If your ceiling light is operating intermittently, or not at all, it may be necessary to rewire it. This doesn't have to be a difficult job, and if it is done properly, you can continue to use the light for many years. Follow a few simple steps and precautions, and you'll have your ceiling light working great in just a little while.
Examine the wiring connections on your ceiling light. You'll first need to turn off the power leading to this lighting circuit. Never work on a live electrical circuit. With the power off, remove the cover to the light, and unscrew the light bulb. You'll find several screws or bolts connecting the base of the lighting fixture to the gang box in the ceiling.
Loosen these screws, and the light fixture's base will come free of the gang box. Keep a hand on the base and lower it down so you can examine the wiring connections between the house wiring and the light fixture. If they are frayed or loose, you'll need to rewire the ceiling light.
Disconnect the old wiring, and examine the wiring of the ceiling light. If it is in good shape--insulation intact and with no breaks in the wiring--you can use it. If the ceiling light's wiring is bad, you may want to consider replacing the lighting fixture. If you've chosen to simply rewire the existing ceiling light, clean the stripped end of the wiring of any old insulation or tape. If necessary, use your wire cutters and strip back the wire 1 1/4 inches to provide new clean wire. Repeat the process with the house wiring, ensuring that you have clean wire to work with.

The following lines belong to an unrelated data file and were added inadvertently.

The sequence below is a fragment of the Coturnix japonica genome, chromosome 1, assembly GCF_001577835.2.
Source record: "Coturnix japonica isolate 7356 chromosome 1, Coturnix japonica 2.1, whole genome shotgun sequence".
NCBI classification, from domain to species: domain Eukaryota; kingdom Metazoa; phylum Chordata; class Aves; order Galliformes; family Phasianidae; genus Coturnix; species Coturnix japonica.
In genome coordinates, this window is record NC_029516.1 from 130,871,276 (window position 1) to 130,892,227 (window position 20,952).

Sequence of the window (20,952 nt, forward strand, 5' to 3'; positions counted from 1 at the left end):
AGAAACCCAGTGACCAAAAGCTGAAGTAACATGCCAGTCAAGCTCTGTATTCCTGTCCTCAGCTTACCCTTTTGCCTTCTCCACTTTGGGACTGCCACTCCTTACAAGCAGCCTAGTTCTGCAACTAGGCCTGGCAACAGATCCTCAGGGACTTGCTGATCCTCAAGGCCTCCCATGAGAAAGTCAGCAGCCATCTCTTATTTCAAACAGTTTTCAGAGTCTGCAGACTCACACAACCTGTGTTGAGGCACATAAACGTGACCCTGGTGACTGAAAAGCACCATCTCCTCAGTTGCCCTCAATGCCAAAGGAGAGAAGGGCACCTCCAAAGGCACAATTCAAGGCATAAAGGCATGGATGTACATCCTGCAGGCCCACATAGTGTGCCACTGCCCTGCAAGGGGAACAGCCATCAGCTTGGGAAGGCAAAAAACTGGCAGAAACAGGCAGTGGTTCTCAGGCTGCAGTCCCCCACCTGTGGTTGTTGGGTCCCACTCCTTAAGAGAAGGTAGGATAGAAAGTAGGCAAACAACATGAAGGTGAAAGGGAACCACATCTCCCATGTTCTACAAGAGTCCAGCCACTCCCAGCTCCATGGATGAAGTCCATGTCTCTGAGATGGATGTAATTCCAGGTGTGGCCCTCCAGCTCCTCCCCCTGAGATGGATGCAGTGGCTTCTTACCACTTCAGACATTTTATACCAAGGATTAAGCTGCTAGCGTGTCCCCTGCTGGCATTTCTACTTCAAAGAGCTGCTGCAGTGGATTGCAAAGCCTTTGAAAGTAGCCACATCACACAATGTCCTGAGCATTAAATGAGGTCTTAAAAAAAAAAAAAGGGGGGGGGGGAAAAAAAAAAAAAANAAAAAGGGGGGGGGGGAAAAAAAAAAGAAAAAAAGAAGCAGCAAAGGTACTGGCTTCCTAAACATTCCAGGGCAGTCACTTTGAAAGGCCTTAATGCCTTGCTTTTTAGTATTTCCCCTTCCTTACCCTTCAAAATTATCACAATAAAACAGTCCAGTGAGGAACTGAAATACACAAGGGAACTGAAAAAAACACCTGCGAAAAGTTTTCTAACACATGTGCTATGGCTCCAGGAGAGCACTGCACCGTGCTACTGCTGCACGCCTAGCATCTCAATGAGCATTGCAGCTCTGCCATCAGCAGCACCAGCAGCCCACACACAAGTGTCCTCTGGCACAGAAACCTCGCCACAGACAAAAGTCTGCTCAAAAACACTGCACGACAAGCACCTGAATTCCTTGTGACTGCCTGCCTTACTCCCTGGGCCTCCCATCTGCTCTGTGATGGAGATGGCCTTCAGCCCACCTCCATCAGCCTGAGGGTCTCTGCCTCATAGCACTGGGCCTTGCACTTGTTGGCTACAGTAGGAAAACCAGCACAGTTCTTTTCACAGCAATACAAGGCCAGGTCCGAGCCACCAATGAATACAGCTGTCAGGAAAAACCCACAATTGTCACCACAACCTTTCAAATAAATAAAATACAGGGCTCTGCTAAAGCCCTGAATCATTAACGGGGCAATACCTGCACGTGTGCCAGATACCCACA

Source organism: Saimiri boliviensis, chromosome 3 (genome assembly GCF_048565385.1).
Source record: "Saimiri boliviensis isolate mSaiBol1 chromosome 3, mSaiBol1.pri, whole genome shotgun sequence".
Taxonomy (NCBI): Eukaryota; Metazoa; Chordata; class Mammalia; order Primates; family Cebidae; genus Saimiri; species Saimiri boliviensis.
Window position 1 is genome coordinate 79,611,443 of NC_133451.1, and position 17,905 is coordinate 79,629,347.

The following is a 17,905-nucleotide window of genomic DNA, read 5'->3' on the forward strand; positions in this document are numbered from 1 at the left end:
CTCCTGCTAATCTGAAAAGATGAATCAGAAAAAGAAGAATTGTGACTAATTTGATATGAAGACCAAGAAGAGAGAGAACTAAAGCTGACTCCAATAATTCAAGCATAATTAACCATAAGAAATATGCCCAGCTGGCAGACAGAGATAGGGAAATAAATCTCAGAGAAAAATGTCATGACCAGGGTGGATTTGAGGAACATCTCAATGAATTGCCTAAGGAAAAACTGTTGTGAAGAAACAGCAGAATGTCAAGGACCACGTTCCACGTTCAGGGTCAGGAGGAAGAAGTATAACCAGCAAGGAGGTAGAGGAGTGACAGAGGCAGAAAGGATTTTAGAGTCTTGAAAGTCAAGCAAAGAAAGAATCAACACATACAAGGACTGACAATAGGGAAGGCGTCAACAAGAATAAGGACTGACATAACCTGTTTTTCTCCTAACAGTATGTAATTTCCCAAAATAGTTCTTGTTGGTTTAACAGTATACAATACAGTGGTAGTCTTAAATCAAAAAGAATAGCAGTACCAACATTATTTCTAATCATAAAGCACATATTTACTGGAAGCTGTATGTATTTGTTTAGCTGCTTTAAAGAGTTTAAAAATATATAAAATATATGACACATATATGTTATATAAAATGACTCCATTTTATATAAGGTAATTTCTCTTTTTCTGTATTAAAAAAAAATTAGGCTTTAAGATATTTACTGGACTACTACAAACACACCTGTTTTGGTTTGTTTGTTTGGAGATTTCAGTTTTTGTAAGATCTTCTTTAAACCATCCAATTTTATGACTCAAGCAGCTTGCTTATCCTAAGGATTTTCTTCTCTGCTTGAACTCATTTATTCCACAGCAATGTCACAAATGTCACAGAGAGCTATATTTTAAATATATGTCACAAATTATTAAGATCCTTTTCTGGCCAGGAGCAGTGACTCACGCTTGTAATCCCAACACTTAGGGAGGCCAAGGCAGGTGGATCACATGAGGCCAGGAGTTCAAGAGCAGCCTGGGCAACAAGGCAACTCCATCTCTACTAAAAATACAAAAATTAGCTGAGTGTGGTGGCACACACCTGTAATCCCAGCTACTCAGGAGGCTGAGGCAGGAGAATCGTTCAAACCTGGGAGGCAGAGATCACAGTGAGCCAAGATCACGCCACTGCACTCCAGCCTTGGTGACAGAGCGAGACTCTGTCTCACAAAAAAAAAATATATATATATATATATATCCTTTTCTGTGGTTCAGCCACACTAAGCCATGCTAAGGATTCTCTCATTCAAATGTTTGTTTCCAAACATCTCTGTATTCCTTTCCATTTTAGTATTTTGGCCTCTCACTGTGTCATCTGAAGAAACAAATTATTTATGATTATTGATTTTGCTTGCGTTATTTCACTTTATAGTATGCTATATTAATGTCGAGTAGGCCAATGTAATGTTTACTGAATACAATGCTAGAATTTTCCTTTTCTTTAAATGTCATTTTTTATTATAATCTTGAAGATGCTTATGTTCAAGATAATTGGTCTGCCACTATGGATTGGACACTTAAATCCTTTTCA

Connect the wires (black to black, white to white, and green to green) with wire nuts. Add a piece of electrical tape to the base of each wire nut for extra security. Before reattaching the ceiling light fixture to the ceiling, replace the light bulb, turn on the circuit, and test the light. If everything works properly, turn off the circuit and reattach the fixture to the ceiling, replace the bulb and cover, and enjoy the fruits of your handiwork.
Replacing an old, dated ceiling light can be an easy way to dress up your home's interior at a reasonable cost.
Never work on a live electrical circuit.